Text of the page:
Turkey puts lecturer, students on trial for taking part in LGBT pride march
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Turkey puts lecturer, students on trial for taking part in LGBT pride march

Parade has been held annually since 2011, but university banned it this year; police used pepper spray, plastic bullets and tear gas to disperse it

People arrive at the Ankara's courthouse on November 12, 2019, to attend the trial of 18 students and an academic allegedly involved in a banned LGBTI pride event at the campus university, in Ankara. (Photo by Adem ALTAN / AFP)
People arrive at the Ankara's courthouse on November 12, 2019, to attend the trial of 18 students and an academic allegedly involved in a banned LGBTI pride event at the campus university, in Ankara. (Photo by Adem ALTAN / AFP)

ANKARA, Turkey — Eighteen Turkish students and a lecturer went on trial on Tuesday for taking part in a banned LGBTI Pride event at an Ankara university.

The defendants face up to three years in prison if convicted of “unlawful assembly and protest” and “refusing to disperse” in a trial deemed “farcical” by rights groups.

One of the 18 students also faces up to two years for insulting a police officer with hand gestures.

Homosexuality has been legal throughout modern Turkey’s history, but LGBTI individuals face regular harassment and abuse.

Turkish police move to disperse activists on a street in central Istanbul, after a Pride march event was banned by authorities, in Istanbul, June 30, 2019. (AP Photo/Lefteris Pitarakis)

The pride event at the prestigious Middle East Technical University has taken place every May since 2011. But university bosses banned this year’s event and police used pepper spray, plastic bullets and tear gas to break it up.

Officials from several European embassies, including Denmark, and an opposition lawmaker attended the packed hearing.

Lawyers and rights groups urged the court to immediately acquit the defendants.

“The ban of the Pride march lacks legal grounds, and these brave students and others who defied it had their right to freedom of expression and peaceful assembly violated,” Sara Hall of Amnesty International said in a statement.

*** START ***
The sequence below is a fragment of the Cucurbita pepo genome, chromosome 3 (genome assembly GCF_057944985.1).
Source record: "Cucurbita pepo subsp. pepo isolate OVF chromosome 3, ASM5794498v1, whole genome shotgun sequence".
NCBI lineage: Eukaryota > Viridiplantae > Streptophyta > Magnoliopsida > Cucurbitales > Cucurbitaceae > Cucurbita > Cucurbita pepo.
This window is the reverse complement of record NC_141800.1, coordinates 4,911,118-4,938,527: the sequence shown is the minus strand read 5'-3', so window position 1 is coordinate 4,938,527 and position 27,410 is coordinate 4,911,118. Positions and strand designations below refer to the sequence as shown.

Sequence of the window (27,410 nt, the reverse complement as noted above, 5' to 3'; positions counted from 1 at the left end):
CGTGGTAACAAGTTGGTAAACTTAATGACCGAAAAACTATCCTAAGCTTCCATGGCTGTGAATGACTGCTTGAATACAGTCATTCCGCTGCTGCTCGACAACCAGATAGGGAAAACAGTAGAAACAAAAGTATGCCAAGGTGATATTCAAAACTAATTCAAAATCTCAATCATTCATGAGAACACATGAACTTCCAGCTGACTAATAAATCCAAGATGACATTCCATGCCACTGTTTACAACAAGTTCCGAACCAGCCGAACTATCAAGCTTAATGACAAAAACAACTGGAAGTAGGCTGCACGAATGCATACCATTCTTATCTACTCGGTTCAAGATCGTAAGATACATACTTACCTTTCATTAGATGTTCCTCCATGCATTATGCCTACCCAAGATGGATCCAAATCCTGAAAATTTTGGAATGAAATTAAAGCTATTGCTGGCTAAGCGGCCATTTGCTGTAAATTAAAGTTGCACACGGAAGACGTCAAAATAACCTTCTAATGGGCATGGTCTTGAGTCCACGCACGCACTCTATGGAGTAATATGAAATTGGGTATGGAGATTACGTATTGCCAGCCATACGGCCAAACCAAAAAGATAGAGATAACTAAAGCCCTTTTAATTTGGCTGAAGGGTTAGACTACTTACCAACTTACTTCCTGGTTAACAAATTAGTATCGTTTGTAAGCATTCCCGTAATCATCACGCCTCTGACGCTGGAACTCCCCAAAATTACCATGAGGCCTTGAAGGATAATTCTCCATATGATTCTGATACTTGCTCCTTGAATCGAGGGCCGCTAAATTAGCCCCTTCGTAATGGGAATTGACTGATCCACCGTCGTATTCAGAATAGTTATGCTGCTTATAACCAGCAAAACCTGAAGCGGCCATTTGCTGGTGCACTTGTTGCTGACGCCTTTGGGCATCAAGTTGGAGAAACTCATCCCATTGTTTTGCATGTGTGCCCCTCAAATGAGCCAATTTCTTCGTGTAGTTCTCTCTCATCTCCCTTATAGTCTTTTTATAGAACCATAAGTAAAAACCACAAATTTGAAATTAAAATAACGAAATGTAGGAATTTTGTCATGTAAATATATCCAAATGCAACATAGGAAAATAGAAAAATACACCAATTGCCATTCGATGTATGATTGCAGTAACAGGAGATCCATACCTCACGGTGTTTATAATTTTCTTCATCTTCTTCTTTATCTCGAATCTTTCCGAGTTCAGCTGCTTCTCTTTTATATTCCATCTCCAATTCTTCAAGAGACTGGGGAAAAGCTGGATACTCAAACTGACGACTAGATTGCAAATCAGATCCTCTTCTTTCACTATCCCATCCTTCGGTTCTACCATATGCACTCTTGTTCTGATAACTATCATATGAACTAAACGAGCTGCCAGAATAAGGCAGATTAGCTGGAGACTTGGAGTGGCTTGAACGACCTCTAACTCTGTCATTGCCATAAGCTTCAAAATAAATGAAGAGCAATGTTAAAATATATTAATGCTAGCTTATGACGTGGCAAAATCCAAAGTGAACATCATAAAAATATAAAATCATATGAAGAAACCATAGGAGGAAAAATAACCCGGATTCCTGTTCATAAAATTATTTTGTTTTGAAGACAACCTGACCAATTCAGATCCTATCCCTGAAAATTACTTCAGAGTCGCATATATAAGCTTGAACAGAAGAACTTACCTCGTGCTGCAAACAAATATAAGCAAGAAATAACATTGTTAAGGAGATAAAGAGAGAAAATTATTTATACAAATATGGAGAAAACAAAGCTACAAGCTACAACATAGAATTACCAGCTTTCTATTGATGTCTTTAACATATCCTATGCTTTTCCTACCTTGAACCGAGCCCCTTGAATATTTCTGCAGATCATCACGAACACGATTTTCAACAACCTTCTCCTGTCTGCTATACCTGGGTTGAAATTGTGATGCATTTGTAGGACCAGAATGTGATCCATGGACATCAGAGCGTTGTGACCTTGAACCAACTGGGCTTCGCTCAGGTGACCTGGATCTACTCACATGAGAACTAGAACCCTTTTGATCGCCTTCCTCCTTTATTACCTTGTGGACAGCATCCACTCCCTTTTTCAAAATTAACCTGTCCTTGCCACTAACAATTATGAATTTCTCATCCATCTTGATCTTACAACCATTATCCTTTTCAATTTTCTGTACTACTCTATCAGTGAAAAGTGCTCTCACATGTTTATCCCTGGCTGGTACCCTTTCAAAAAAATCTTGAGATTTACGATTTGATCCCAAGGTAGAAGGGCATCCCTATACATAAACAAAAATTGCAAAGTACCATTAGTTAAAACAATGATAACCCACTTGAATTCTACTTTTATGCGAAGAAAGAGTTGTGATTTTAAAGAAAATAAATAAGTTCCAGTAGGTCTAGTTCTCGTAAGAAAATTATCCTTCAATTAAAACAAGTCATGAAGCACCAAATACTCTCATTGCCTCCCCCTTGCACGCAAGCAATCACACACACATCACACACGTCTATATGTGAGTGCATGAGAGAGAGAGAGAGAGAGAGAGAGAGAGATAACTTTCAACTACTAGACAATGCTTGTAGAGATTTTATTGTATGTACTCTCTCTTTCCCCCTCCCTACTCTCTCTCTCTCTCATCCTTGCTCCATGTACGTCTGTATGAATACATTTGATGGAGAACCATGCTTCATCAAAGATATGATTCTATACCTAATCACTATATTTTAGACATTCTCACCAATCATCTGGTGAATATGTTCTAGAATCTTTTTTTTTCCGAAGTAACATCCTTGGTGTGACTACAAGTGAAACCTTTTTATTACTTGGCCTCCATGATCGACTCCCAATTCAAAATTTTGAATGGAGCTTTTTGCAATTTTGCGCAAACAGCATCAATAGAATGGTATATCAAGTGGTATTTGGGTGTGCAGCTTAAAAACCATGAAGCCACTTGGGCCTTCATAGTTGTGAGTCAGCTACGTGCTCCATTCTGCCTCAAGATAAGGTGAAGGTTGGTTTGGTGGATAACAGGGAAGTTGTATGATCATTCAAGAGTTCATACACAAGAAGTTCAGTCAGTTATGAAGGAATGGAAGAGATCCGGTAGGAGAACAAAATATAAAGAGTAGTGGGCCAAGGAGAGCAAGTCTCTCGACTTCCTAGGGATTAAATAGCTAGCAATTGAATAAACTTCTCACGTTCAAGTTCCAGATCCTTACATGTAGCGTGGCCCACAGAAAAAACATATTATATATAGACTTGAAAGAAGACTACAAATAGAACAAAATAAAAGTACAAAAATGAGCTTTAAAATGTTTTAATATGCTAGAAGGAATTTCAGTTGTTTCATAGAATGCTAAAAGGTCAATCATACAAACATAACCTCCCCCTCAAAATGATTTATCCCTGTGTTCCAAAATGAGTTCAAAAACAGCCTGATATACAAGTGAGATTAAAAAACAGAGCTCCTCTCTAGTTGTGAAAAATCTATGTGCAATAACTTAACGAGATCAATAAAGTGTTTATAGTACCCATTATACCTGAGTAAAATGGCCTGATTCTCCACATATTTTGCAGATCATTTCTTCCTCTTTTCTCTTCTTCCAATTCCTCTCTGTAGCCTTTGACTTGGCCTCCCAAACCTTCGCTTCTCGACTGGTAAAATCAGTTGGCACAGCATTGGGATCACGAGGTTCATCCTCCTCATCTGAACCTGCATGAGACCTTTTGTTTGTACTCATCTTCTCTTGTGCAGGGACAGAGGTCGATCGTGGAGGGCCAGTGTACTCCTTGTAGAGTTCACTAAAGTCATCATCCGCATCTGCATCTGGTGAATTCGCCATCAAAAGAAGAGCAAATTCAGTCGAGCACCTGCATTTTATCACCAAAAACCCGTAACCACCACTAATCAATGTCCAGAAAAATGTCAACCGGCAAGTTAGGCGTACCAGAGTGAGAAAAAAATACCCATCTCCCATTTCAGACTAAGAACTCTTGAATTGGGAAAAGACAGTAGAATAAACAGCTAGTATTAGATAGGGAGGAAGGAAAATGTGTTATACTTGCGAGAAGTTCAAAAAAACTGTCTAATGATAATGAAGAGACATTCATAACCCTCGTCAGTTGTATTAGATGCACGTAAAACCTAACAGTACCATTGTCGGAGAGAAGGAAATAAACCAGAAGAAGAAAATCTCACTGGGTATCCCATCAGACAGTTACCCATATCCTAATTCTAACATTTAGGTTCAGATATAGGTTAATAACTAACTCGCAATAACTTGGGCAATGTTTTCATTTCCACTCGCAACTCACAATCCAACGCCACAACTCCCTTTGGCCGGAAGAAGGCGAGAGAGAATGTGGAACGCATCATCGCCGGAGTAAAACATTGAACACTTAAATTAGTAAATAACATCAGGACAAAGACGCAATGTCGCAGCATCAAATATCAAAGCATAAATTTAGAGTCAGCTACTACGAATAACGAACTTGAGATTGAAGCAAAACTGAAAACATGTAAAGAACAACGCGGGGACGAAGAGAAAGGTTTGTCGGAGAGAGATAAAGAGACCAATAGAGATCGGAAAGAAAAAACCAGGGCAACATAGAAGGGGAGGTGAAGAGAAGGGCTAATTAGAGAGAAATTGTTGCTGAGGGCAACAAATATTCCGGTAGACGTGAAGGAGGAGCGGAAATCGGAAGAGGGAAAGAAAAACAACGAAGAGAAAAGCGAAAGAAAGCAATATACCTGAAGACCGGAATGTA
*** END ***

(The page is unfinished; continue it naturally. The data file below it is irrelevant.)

Police did not allow supporters to read a statement outside the courthouse.

‘Cannot ban Pride’

Defendant Melike Irem Balkan told the court there were “no legal grounds” for banning the event, noting that it has taken place “peacefully” in previous years.

Another defendant, Ozgur Mehmet Gur, was defiant, telling the court: “Every step we take is a Pride march. Our existence is a Pride march. You cannot ban the Pride march.”

Academic Mehmet Mutlu said he attended the event only “to protect my students from the officers’ violent behavior” and that his detention was “wrong.”

The defendants were arrested on the day, but have been free pending trial.

The Ankara governor’s office banned all LGBTI events in November 2017, saying they could “provoke reactions” in society, but the ruling was overturned by a court in the capital in April.

People celebrate on the street during a Pride march event that was banned by authorities, in Istanbul, June 30, 2019. (AP Photo/Lefteris Pitarakis)

LGBTI events have faced mixed fortunes under the Islamic-rooted government of President Recep Tayyip Erdogan.

Istanbul’s Pride march in 2014 was one of the biggest LGBTI events ever seen in the majority-Muslim region, but authorities in the city have banned it ever since, and used tear gas to break up the latest event in June.

ILGA-Europe, an umbrella organization for LGBTI groups, called for “a thorough and impartial investigation into the excessive use of force” against the Pride marchers.

It places Turkey in the bottom three European countries, alongside Armenia and Azerbaijan, for equality laws and policies.

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